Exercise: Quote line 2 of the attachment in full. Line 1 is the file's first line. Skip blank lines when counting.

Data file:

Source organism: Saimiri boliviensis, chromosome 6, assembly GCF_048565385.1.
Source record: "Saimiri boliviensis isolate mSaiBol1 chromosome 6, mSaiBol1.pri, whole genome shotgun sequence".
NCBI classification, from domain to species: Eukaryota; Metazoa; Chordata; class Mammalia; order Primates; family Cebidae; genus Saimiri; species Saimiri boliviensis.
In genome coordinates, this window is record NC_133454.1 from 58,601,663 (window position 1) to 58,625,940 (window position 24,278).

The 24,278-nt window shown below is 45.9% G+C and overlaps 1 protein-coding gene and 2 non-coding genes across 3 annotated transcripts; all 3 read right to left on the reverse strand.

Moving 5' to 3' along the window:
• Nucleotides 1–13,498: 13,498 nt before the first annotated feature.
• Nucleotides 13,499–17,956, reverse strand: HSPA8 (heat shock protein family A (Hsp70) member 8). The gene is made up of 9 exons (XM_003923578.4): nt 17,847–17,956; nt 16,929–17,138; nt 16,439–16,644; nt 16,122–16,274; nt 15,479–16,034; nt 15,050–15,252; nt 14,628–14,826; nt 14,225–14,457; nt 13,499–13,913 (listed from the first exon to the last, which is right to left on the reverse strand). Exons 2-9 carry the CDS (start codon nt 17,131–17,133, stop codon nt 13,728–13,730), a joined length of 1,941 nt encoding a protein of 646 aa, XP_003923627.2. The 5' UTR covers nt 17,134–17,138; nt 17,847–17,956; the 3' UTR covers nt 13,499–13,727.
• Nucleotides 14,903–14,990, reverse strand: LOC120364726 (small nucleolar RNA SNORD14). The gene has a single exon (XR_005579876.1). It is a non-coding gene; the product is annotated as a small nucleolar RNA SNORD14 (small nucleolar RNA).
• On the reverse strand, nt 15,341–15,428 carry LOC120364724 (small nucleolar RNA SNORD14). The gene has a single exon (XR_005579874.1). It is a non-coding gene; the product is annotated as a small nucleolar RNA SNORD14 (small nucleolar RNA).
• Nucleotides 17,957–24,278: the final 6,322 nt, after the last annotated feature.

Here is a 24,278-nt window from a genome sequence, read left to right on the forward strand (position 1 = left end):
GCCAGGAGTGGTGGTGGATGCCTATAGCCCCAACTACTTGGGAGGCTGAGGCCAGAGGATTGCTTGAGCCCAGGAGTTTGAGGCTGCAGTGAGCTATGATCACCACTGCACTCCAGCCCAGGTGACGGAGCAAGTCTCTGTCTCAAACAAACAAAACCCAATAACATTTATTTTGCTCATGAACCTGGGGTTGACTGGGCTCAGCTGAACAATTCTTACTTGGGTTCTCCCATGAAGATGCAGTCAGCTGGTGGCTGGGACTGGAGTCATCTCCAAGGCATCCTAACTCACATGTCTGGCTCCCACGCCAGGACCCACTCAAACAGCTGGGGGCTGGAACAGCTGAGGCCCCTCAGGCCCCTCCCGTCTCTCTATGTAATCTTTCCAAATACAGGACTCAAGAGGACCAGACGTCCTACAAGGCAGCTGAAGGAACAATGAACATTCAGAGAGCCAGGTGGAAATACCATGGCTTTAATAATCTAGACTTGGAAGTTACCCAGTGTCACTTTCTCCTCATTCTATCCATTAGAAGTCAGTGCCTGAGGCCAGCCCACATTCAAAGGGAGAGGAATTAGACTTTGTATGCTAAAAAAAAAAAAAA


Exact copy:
Source record: "Saimiri boliviensis isolate mSaiBol1 chromosome 6, mSaiBol1.pri, whole genome shotgun sequence".